Oat herbicides need full whack
to beat drought
By Robert Harris
IF dry conditions persist this spring, wild oat herbicides will need to be applied at or near the full recommended dose to achieve a good kill.
Drought stress causes physical and metabolic changes in the weed which boosts its tolerance to chemicals, says John Caseley of IACR Long Ashton. The widely used fops and dims are especially vulnerable, he notes.
"Although other environmental factors are important, drought stress is the key determinant affecting the efficacy of wild oat herbicide treatments. Plants growing under such conditions show a high degree of recovery to low dose applications." That explains why many spring treatments fail, he adds.
Physical changes brought about by a lack of water over a long period affect all chemicals, he explains. Leaves tend to be smaller and more erect, making the plant a more difficult target to hit. That means less chemical is applied to each plant.
Leaf surfaces are waxier and better able to repel spray droplets, so less active ingredient is retained. And thicker cuticles delay penetration, meaning that the small amount remaining on the leaf is more prone to being washed off if rain follows soon after application, he adds.
Even if a normally lethal dose does eventually enter the leaves, drought-stressed plants can still survive, says Dr Caseley.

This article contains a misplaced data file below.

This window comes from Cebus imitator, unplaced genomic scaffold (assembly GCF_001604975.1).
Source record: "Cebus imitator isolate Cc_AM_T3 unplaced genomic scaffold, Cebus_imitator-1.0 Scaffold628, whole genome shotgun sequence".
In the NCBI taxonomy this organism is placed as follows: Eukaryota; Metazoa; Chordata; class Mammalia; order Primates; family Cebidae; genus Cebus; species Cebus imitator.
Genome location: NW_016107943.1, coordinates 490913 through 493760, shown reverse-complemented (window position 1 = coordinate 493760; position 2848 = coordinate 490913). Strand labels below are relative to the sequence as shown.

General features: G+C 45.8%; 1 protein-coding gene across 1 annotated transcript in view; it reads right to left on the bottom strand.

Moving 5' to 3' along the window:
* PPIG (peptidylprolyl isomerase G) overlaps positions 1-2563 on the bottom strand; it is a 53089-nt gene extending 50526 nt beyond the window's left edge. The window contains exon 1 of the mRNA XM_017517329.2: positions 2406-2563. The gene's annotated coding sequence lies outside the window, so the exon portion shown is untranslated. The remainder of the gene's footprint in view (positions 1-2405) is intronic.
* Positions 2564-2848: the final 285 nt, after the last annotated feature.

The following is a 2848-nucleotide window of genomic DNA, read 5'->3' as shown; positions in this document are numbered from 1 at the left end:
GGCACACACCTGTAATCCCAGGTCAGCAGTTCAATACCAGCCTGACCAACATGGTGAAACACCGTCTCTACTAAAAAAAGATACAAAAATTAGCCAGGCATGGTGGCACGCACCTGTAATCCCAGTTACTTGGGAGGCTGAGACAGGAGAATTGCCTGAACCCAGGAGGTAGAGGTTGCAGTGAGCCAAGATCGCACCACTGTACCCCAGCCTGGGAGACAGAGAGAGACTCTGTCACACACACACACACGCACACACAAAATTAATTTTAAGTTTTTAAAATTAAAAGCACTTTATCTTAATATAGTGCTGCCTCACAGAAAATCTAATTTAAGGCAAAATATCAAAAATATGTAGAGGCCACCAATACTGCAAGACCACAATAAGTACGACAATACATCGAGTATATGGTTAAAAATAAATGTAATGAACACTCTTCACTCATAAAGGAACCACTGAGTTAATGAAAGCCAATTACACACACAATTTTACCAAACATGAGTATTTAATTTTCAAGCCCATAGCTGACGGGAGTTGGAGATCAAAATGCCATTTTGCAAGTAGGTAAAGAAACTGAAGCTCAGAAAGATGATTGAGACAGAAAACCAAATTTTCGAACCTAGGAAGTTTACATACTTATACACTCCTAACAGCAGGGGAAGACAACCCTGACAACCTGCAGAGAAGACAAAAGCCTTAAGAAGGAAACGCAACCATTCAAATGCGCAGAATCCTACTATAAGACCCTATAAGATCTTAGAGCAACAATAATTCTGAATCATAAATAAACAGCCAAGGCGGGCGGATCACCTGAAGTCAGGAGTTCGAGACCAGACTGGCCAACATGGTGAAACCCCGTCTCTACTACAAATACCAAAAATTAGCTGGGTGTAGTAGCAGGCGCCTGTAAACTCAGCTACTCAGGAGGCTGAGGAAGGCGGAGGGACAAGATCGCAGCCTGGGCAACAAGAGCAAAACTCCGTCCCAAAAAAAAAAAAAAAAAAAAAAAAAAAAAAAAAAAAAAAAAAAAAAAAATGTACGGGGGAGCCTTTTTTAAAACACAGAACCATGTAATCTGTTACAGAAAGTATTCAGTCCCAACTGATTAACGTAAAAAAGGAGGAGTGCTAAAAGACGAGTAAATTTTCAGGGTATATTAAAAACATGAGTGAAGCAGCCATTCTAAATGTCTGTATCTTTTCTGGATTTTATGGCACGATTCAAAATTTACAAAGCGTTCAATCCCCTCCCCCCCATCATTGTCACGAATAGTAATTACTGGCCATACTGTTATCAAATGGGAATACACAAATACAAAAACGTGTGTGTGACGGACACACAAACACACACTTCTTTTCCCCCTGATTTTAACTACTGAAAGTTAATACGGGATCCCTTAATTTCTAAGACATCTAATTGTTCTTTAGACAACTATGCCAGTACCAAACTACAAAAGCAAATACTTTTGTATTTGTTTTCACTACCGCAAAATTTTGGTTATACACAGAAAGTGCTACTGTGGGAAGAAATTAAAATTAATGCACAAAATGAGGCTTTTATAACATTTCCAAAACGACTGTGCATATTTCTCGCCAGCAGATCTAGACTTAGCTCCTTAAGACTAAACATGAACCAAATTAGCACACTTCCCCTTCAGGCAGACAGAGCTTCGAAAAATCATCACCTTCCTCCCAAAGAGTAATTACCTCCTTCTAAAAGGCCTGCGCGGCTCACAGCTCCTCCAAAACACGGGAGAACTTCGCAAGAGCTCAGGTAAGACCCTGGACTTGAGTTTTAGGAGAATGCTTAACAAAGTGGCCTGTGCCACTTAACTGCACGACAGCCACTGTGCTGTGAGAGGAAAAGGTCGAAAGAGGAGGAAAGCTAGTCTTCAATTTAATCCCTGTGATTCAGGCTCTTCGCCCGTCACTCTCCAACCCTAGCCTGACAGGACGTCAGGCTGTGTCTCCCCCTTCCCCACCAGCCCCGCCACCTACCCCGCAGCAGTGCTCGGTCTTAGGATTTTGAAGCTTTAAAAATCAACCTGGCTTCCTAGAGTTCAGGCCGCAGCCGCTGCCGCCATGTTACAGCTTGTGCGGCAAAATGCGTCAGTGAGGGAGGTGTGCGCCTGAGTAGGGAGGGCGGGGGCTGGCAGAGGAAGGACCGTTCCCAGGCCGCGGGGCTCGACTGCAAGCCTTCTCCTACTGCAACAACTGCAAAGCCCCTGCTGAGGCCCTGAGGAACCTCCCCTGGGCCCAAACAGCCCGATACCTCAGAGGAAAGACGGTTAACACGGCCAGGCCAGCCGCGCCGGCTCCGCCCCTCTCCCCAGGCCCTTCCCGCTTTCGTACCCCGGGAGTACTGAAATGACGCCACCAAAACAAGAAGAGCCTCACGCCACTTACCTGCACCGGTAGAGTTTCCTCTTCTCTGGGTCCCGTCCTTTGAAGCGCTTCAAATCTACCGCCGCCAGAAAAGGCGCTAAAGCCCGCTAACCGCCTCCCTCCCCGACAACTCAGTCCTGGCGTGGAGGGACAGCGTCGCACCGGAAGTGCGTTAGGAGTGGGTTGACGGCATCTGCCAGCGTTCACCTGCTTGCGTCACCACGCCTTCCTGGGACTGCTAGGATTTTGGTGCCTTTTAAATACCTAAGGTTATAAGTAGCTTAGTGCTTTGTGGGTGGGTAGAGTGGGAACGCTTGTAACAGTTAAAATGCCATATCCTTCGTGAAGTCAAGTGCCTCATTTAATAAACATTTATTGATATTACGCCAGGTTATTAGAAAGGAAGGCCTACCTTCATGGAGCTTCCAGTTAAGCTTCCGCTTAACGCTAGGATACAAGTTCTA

"Most fops are esters. They have to be converted to acids before they can be translocated from leaves to kill the meristem," he explains. But plant metabolism is greatly reduced during periods of stress, so chemical conversion takes place at a much slower rate. That gives the plant time to detoxify the chemical. Delivery of fop acids and dims to the target site is also reduced.
Unlike the physical effects which take time to develop, metabolism is reduced soon after the plant goes into drought stress. That means even plants which appear normal can be hard to kill, he warns.
"If drought stress is imposed two to three days before spraying, the slower metabolic rate can still affect some herbicides even though plants are not wilting. It doesnt take much – a couple of bright, sunny days with a good breeze can quickly put plants in dry soils under stress."
The safest bet with drought-stressed crops is to apply chemicals at the recommended rates, Dr Caseley believes. "There is a real risk of reduced control when using lower doses. But you can still achieve good control at full dose most of the time."
Those growers who think they can get away with less than the full rate should use an adjuvant to boost chemical uptake by the plant. "When you reduce the chemical dose you reduce the dose of the formulation component too. Its very important to make up for that shortfall."
In extreme circumstances it may pay to substitute fops and dims with a chemical like difenzoquat (Avenge 2). "It does not need to be activated in the plant so it is more effective under stressed conditions," he says.
• Drought stress causes:
– Fewer, smaller, more erect leaves.
– Waxier, thicker leaves.
– Slower conversion of fops to active form in plant.
– Reduced delivery of fops and dims to target site.
• Apply chemicals at or near full dose.
• Maintain adjuvant at correct level.
• Consider alternatives to fops and dims.